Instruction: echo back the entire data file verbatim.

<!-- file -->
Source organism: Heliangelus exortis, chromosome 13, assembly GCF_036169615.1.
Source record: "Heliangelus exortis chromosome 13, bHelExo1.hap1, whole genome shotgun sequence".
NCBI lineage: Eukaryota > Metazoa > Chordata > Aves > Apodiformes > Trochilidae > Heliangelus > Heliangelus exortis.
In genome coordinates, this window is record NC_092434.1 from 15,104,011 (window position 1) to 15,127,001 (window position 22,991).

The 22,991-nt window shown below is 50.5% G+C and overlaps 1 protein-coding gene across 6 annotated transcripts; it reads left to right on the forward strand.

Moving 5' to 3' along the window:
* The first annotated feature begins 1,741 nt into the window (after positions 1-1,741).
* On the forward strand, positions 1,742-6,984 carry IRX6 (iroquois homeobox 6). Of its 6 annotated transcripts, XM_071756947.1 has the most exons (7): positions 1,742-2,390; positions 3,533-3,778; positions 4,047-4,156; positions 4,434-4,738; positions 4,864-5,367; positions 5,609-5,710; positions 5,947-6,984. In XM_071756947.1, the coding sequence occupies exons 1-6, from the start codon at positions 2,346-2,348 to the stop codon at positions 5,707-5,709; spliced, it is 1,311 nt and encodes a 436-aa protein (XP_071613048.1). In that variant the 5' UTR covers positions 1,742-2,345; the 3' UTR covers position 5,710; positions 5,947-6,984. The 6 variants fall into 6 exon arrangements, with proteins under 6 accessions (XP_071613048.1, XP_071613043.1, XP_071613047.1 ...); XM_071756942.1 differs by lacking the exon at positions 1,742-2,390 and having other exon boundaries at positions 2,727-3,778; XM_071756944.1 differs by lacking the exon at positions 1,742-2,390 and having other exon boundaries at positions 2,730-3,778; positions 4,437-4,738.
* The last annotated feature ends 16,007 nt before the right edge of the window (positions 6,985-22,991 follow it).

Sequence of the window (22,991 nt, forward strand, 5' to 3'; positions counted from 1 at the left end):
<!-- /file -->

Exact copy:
Source organism: Heliangelus exortis, chromosome 13, assembly GCF_036169615.1.
Source record: "Heliangelus exortis chromosome 13, bHelExo1.hap1, whole genome shotgun sequence".
NCBI lineage: Eukaryota > Metazoa > Chordata > Aves > Apodiformes > Trochilidae > Heliangelus > Heliangelus exortis.
In genome coordinates, this window is record NC_092434.1 from 15,104,011 (window position 1) to 15,127,001 (window position 22,991).

The 22,991-nt window shown below is 50.5% G+C and overlaps 1 protein-coding gene across 6 annotated transcripts; it reads left to right on the forward strand.

Moving 5' to 3' along the window:
* The first annotated feature begins 1,741 nt into the window (after positions 1-1,741).
* On the forward strand, positions 1,742-6,984 carry IRX6 (iroquois homeobox 6). Of its 6 annotated transcripts, XM_071756947.1 has the most exons (7): positions 1,742-2,390; positions 3,533-3,778; positions 4,047-4,156; positions 4,434-4,738; positions 4,864-5,367; positions 5,609-5,710; positions 5,947-6,984. In XM_071756947.1, the coding sequence occupies exons 1-6, from the start codon at positions 2,346-2,348 to the stop codon at positions 5,707-5,709; spliced, it is 1,311 nt and encodes a 436-aa protein (XP_071613048.1). In that variant the 5' UTR covers positions 1,742-2,345; the 3' UTR covers position 5,710; positions 5,947-6,984. The 6 variants fall into 6 exon arrangements, with proteins under 6 accessions (XP_071613048.1, XP_071613043.1, XP_071613047.1 ...); XM_071756942.1 differs by lacking the exon at positions 1,742-2,390 and having other exon boundaries at positions 2,727-3,778; XM_071756944.1 differs by lacking the exon at positions 1,742-2,390 and having other exon boundaries at positions 2,730-3,778; positions 4,437-4,738.
* The last annotated feature ends 16,007 nt before the right edge of the window (positions 6,985-22,991 follow it).

Sequence of the window (22,991 nt, forward strand, 5' to 3'; positions counted from 1 at the left end):